Metal sheets of various mass left out in the Sun

In summary: For this part I'm a little uncertain. I think the thermal conductivity of the plastic will be the important bit here because it will be significantly lower than the metals'. This means that it is not able to effectively absorb the heat from the Sun - which means that it can't transfer the heat to the air in contact with it.Because the plastic is not contributing much to heating the air, we can say that it is reducing the amount of radiation hitting the surface of the metal sheet. Basically - the exposed surface area of the sheet has been reduced.This in turn means the sheet will be absorbing less heat, which means it won't be transferring as much heat to the air in contact with it, so
  • #1
Flucky
95
1
These are questions I've made up to try and wrap my head around the topic, so the theory within the questions themselves might be flawed.

1. Homework Statement

There are a number of metal sheets that are similar in every way except they each have slightly different masses. The temperature of the air in contact with the individual sheets will increase more with the heavier sheets, and less with the lighter sheets.

a) What thermal properties describe this situation?

b) If a small plastic square is placed in the middle of a sheet, how will this affect the average temperature of the air in contact with the sheet as a whole (the entire front surface including plastic)?

Homework Equations

The Attempt at a Solution


a)[/B] I'm reasonably sure it has to do with the specific heat capacity of the metal. The sheets will absorb heat from the Sun via radiation. As the heat is absorbed the temperature of the metal will go up. The sheet will also be transferring heat to the air in contact with it, so the temperature of the air will go up. We can prove that the heavier sheets will heat up (and increase the temperature of) the air more from the specific heat capacity equation:

Q = mcΔT

So because the same amount of heat Q from the Sun is hitting each sheet, if the mass m increases then so will the temperature.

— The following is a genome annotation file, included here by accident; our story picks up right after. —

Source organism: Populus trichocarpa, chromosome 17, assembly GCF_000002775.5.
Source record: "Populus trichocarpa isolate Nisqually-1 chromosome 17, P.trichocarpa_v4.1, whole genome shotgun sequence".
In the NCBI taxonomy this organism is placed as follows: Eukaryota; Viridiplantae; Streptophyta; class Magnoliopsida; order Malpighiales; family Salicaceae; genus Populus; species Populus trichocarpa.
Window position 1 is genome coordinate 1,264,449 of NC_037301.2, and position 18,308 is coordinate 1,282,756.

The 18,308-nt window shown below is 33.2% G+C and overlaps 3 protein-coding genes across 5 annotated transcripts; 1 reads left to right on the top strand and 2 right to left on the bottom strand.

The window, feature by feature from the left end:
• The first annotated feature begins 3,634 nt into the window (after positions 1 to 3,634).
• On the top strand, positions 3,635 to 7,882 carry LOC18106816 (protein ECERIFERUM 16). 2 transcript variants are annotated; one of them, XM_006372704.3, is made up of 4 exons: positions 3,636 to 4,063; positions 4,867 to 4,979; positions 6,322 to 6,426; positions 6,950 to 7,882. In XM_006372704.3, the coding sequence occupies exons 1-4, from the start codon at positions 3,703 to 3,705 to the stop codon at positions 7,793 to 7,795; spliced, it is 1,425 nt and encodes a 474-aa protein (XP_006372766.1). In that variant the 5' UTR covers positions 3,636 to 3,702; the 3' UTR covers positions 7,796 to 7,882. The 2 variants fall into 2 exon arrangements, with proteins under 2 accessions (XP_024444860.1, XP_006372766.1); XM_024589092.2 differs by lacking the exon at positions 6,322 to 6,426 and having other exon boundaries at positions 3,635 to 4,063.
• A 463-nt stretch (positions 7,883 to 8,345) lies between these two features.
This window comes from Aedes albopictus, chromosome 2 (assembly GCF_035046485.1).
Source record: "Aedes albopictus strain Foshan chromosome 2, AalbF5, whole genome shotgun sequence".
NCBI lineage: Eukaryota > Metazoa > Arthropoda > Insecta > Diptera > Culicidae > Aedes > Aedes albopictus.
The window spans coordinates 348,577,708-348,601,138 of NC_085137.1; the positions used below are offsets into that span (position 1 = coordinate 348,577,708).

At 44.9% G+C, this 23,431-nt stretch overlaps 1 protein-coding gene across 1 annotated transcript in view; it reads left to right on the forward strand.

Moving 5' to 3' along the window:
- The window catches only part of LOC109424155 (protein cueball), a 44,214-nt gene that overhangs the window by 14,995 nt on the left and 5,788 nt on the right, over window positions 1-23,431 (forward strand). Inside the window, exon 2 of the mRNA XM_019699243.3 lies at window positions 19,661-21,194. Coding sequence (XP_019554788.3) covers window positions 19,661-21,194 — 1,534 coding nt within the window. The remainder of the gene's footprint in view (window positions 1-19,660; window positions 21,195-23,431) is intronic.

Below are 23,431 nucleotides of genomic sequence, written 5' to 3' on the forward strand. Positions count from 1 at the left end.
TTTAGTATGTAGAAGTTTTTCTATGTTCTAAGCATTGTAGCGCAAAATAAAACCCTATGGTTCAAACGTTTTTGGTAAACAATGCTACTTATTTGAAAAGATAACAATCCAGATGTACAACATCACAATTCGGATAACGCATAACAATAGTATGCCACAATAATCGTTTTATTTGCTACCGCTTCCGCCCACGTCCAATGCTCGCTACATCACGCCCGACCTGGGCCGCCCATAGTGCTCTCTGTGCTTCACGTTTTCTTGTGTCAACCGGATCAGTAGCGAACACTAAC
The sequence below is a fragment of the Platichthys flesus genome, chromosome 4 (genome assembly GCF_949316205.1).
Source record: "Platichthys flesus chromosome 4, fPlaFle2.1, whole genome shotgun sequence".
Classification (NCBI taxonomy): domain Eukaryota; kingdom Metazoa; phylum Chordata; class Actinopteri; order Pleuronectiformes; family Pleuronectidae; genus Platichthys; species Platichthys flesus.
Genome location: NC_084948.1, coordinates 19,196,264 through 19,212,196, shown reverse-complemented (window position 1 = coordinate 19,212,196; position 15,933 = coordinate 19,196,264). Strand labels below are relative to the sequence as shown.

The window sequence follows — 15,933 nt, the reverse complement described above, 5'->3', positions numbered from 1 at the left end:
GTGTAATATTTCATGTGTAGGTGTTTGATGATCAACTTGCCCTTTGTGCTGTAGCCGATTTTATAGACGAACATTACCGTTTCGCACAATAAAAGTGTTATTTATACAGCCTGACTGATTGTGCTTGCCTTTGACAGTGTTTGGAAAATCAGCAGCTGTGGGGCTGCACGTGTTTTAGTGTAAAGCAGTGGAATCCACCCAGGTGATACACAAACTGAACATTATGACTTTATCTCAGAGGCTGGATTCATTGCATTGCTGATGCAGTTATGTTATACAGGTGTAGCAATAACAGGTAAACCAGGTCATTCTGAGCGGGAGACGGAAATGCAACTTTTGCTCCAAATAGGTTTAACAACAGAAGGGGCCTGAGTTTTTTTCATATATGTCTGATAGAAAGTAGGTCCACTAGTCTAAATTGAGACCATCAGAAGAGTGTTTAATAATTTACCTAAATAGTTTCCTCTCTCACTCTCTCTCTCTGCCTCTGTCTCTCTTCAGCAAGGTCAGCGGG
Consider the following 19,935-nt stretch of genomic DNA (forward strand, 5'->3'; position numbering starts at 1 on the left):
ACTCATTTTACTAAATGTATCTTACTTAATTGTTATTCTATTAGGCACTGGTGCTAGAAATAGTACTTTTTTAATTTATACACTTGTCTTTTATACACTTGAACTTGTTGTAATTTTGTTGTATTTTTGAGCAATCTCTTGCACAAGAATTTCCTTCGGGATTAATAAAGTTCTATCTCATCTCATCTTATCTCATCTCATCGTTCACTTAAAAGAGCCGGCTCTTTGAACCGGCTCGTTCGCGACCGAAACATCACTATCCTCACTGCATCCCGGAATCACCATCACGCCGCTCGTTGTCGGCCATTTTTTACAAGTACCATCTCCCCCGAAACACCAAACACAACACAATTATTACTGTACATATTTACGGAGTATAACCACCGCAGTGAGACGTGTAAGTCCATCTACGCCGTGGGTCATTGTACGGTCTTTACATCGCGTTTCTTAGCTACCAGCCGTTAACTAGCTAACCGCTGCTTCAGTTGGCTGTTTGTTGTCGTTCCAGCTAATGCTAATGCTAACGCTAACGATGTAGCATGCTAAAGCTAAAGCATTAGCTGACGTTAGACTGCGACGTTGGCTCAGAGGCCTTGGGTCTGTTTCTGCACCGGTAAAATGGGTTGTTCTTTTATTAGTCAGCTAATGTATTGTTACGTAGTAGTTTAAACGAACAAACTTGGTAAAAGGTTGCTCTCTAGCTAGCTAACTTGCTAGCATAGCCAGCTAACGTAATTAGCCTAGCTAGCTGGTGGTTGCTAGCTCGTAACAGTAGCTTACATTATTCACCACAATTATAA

b) For this part I'm a little uncertain. I think the thermal conductivity of the plastic will be the important bit here because it will be significantly lower than the metals'. This means that it is not able to effectively absorb the heat from the Sun - which means that it can't transfer the heat to the air in contact with it.

Because the plastic is not contributing much to heating the air, we can say that it is reducing the amount of radiation hitting the surface of the metal sheet. Basically - the exposed surface area of the sheet has been reduced.

This in turn means the sheet will be absorbing less heat, which means it won't be transferring as much heat to the air in contact with it, so the temperature of the air won't be as high as if there was no plastic square.Are those answers good logic? Especially for part b) is it the thermal conductivities that is key?
 
Last edited:
Physics news on Phys.org
  • #2
Actually thinking about it a bit more, for a) if the sheets have the same dimensions therefore the same exposed surface area, would the amount of heat Q hitting the sheets be constant? Because the same amount of radiation will be hitting each one?

Edit: I think I'm confusing myself. The amount of heat reaching the sheets will be the same, but the heavier sheets will be able to retain more heat due to their increased mass so Q wouldn't be constant in fact.
 
  • #3
Flucky said:
There are a number of metal sheets that are similar in every way except they each have slightly different masses. The temperature of the air in contact with the individual sheets will increase more with the heavier sheets, and less with the lighter sheets.

I'm not convinced that is true.

Flucky said: